Although my health is going downhill at reckless speed, sights must be seen; the lot of a traveler is not a happy one. In trying to put brakes on my rapid decline, I start flinging Vitamin C, cough medicine, and throat lozenges into my system at an alarming rate. To conserve my strength, we choose the least taxing item on our must-see list, the MoMA (Museum of Modern Art). Here I am issued with a headset, and once it is securely clamped on my head, I instantly go into a tourist glazed-eyed trance. The disembodied voice drones on about a series of flat gray paintings, which are defined by a small edge of imperfection at the bottom.
To my brain, which is by now reclining soulfully in a pink puddle of cough medicine …
or maybe my brain is the pink puddle … even the grey painting are taking on a slightly pink hue. The paintings all look identical. According to THE VOICE; the artist believes painting is all about the surface … there should be no breaking through the surface … this seems to me a very practical approach to applying paint to canvas … how this makes him a super-duper artist worthy of wall space in the MoMA is not so clear.
Staring intently at the smooth grey surfaces, I conclude that the artist must have an orgasmic time rolling pale grey paint onto the walls of his house; no chance of him breaking through the surface there, no matter how hard he pushes … I must admit the man has an eye for grey … and he does some pretty sexy stuff with beeswax polish. Apparently the buyers and sellers of fine art simply love this chap. Quite understandably … you can never make the wrong decision when buying one of his paintings, and the galleries can take advance orders for years to come, knowing that the buyer cannot be disappointed, as every painting is exactly the same.
But what do I know … and besides … I am not well. Unable to correlate the voice in the headset with anything sensible on the walls, I drag myself to the nearest available bench, which happens to face a collection of Jackson Pollack works. Staring in halfhearted fashion at the drippiness I see before me, I start feeling a certain warmth and kinship to the squiggly painting … I feel as if I am actually getting it … I am definitely taking too much cough medicine.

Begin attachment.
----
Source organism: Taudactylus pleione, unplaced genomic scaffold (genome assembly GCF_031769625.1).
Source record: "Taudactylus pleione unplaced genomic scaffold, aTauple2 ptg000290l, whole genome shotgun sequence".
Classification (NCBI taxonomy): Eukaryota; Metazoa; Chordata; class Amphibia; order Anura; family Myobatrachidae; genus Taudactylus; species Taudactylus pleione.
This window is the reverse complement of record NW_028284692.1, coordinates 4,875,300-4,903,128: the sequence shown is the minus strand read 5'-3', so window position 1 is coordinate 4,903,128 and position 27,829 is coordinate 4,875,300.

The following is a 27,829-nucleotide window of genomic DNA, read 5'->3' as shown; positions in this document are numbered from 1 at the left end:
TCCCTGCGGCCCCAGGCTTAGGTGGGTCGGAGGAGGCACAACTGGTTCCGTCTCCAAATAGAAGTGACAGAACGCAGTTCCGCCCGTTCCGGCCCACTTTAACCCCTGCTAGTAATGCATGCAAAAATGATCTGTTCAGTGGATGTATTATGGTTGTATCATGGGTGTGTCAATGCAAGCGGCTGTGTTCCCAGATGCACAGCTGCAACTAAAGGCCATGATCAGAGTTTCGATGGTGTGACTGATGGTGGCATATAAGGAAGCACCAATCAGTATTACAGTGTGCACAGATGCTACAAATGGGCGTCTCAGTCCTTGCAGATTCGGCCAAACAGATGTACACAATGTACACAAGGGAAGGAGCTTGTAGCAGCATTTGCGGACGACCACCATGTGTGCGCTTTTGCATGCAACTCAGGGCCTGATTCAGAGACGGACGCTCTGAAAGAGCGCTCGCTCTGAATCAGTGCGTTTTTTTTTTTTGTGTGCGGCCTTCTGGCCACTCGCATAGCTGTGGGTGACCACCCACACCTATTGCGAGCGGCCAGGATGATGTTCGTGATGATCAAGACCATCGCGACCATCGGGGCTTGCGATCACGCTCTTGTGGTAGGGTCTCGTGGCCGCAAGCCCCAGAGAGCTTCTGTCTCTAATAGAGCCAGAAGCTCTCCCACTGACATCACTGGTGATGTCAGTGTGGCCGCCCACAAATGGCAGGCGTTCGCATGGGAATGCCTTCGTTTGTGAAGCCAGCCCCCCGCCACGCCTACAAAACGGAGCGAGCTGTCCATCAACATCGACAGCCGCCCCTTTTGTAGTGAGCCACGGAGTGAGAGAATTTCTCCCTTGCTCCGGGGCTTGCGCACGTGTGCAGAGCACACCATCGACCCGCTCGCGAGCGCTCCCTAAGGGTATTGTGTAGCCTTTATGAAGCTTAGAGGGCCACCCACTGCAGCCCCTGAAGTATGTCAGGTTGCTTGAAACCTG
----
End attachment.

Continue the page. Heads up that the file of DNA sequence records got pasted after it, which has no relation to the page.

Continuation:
Once Alexandra has absorbed her fill of modern art, she drags me away from my Pollack … noo … I like it here, it is warm … and … confusing … is there no escape from the traveler’s lot? I hack and cough my way past Times Square, whine and moan my way to the Empire State Building, cough loudly at the security guard, zoom up to the top of another high building … which also seems to be swinging about. What it is with high buildings, can they not be built to stand still? We look over another city of glass, concrete and steel, watch another pollution-red sunset. I want my bed, where with a final swig I finish the bottle of cough medicine and collapse in a furry pink haze, much to Alexandra’s disgust.
On waking, I notice two things; it is another brilliant blue crystal day, and the sheets are hurting me. Slowly and painfully I retract my hands from under the covers. Things have gone from bad to worse overnight. The pink cough medicine has left my brain, and has settled in every joint of my hands, causing bright red shiny welts that are incredibly itchy, but too painful to touch. As my feet hit the floor I realize that putting on shoes will be excruciating today. A quick glance in the mirror shows me that even my face is afflicted. The lot of the traveler is not an easy one. I gingerly pull on the four layers of clothing that the New York cold demands of me, gently ease on my shoes. Alexandra shakes her head impatiently at my small moans and whimpers, am I to get no sympathy at all? Finally with only my nose poking out, I allow Alexandra to open the door for me, and hobble into the cold.
Today we have a plan, a to-do-list that has been prioritized according to convenience of public transportation. But all that must wait. I now have only one priority; a chemist. I need more medicine, but am prepared to take professional advice on it this time. The chemist listens to my tale of woe, her eyebrows slowly rising behind her fringe, as I run through my self-medication regime of the past few days. Without a word, she hands me a huge bottle of antacid and a smaller dose of antihistamine. She throws in a complimentary glass of water, to ensure I take the medication immediately. The effect is almost instant. In my zeal not to become ill, I succeeded in giving my system a toxic shock, and evoked an allergic reaction. Feeling, but not looking, a whole lot better, I am ready to follow Alexandra down into the grungiest subway system in the world. Post-apocalyptic, spare, cold and draughty, the subways in New York are purely functional. I rather like them; to me they are the most ‘typically’ New York thing I have seen so far.